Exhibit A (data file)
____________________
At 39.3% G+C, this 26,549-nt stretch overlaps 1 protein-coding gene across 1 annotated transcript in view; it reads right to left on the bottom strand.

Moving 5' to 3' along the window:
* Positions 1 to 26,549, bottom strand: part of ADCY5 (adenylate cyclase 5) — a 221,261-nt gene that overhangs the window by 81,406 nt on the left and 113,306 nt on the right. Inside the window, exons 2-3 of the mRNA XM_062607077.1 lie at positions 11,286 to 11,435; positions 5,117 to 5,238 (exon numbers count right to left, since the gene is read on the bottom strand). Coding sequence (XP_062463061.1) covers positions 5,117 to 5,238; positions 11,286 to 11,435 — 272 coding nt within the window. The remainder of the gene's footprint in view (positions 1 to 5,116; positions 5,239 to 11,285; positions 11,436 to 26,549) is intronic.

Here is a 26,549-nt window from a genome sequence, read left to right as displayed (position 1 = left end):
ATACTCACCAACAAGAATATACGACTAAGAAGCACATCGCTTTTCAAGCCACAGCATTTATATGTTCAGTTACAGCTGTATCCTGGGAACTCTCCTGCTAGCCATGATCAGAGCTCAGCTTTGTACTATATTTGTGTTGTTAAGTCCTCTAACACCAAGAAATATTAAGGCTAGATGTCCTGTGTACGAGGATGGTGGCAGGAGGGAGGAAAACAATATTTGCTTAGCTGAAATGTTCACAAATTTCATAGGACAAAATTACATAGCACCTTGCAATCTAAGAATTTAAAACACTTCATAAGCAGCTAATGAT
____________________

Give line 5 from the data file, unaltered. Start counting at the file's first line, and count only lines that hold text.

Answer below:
ATACTCACCAACAAGAATATACGACTAAGAAGCACATCGCTTTTCAAGCCACAGCATTTATATGTTCAGTTACAGCTGTATCCTGGGAACTCTCCTGCTAGCCATGATCAGAGCTCAGCTTTGTACTATATTTGTGTTGTTAAGTCCTCTAACACCAAGAAATATTAAGGCTAGATGTCCTGTGTACGAGGATGGTGGCAGGAGGGAGGAAAACAATATTTGCTTAGCTGAAATGTTCACAAATTTCATAGGACAAAATTACATAGCACCTTGCAATCTAAGAATTTAAAACACTTCATAAGCAGCTAATGAT